In testimony regarding the management of the Federal Maritime Commission (FMC) before the Committee on Transportation and Infrastructure’s Subcommittee on Coast Guard and Maritime Transportation, National Customs Brokers and Forwarders Association of America, Inc. (NCBFAA) President Mary Jo Muoio reiterated the NCBFAA call for an end to the NVOCC tariff filing requirement and termination of the current anti-trust immunity that carriers have long enjoyed. She also questioned the FMC’s recent action to allow the Ports of Los Angeles and Long Beach’s Clean Truck Plan to take effect.
‘We have numerous issues before the FMC that we address in our written testimony, such as the anachronistic retention of antitrust immunity and the puzzling conclusion emanating from the FMC last Friday,’ she said. ‘Another aspect of current regulatory policy, however, does carry undue and totally unnecessary burdens ’ namely, the requirement that NVOCCs publish and maintain rate tariffs.’
Describing them as ‘anachronistic regulatory requirements,’ she said these published rate tariffs ‘are almost never reviewed or used by customers, that NVOCC rates are almost uniformly negotiated individually with individual customers and only later published in tariff form, and that the cost of tariff publication needlessly increases NVOCC costs, reducing their flexibility and competitiveness.’
Asking only that NVOCCs be treated as others subject to the Shipping Act of 1998, she concluded that ‘the NCBFAA will, in the near future, again request the FMC to utilize the liberalized exemption authority Congress provided in the Shipping Act to exempt NVOCC rate tariffs from mandatory publication and enforcement.’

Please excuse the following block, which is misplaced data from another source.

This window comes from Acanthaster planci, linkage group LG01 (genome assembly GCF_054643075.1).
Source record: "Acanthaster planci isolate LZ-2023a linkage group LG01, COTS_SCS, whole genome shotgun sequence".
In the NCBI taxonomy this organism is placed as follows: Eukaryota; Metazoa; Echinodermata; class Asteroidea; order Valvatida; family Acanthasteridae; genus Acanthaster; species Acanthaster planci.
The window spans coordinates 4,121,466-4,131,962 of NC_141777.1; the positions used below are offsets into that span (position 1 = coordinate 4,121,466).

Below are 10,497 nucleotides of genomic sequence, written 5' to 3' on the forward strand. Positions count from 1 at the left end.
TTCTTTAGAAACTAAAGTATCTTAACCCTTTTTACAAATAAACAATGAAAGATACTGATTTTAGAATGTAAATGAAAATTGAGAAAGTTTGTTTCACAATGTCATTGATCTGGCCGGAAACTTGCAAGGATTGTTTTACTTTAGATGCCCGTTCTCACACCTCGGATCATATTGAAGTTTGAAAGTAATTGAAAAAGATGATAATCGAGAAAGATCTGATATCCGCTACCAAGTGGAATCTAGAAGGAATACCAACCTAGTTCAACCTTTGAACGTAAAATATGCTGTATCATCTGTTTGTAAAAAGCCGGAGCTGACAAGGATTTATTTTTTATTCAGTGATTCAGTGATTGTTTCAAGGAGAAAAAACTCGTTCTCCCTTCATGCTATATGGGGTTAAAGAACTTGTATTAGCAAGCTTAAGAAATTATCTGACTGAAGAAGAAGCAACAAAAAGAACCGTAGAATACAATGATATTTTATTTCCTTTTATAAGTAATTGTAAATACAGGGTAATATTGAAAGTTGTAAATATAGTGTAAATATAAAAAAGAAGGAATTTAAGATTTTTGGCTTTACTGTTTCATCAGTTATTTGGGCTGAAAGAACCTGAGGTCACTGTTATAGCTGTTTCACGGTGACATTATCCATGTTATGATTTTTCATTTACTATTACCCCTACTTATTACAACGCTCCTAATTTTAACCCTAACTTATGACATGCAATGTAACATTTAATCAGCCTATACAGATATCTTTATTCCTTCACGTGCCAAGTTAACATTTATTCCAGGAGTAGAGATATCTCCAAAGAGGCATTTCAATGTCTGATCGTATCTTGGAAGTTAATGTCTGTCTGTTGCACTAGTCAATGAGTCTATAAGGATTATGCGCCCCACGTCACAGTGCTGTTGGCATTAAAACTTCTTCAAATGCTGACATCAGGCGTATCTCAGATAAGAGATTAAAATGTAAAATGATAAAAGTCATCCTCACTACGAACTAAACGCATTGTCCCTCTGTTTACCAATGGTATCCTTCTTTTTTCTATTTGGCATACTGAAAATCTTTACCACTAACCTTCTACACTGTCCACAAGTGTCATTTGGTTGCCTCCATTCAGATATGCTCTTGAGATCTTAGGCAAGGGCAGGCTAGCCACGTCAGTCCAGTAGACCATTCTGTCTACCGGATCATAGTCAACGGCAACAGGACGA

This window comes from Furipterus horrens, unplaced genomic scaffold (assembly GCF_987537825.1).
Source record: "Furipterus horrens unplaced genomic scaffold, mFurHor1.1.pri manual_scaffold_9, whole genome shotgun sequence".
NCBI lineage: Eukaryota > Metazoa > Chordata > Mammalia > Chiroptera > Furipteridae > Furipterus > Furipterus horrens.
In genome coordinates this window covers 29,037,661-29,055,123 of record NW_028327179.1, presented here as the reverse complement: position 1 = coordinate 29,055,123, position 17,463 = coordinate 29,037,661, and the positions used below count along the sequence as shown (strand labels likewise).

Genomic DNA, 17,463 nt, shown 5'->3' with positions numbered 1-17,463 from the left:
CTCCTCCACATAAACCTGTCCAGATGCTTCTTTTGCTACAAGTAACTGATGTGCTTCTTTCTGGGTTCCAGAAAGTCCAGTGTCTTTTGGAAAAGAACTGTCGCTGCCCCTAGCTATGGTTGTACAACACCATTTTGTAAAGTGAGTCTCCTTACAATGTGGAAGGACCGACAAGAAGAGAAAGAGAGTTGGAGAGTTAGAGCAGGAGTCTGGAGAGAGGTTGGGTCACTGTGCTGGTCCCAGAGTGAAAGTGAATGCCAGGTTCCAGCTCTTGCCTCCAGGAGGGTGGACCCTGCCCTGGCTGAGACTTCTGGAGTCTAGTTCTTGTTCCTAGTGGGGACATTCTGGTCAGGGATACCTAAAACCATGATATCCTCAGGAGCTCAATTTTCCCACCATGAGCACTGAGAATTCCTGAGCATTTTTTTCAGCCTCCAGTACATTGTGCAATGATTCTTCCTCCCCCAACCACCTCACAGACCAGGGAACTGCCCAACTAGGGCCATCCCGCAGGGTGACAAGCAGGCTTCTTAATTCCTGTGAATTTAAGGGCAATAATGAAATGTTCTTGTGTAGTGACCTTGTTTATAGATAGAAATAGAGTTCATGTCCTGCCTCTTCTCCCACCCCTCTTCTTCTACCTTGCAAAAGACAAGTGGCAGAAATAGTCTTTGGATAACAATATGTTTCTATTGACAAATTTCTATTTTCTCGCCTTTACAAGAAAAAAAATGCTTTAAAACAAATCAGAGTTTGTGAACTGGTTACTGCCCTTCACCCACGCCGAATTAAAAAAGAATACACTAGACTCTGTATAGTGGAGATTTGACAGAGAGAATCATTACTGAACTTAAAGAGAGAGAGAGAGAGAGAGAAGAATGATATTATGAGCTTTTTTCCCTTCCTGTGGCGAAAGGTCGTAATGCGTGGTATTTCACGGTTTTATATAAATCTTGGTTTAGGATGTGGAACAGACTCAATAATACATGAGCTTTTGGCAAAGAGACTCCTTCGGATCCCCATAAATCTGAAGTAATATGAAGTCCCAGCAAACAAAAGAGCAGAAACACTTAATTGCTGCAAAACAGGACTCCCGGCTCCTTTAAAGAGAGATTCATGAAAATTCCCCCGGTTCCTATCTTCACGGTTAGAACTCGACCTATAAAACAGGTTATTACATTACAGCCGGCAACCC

‘In summary, the NCBFAA believes that it is time to substantially amend the Shipping Act to more appropriately recognize the shift from the common carriage notions underlying the Shipping Act, 1916 to the contract carriage industry that has developed since the enactment of OSRA,’ President Muoio said. ‘The Association also believes that the FMC should continue to use its authority to free the industry from unnecessary regulation, so that the agency’s oversight becomes more appropriate to the changing nature of the industry.’
Headquartered in Washington, DC, the NCBFAA represents nearly 800 member companies with 100,000 employees in international trade - the nation’s leading freight forwarders, customs brokers, ocean transportation intermediaries (OTIs), NVOCCs and air cargo agents, serving more than 250,000 importers and exporters. Established in 1897 in New York, NCBFAA is the effective national voice of the industry. Through its various committees, counsel and representatives, the Association maintains a close watch over legislative and regulatory issues that affect its members. It keeps them informed of these and other related issues through its weekly Monday Morning eBriefing and various meetings and conferences throughout the year.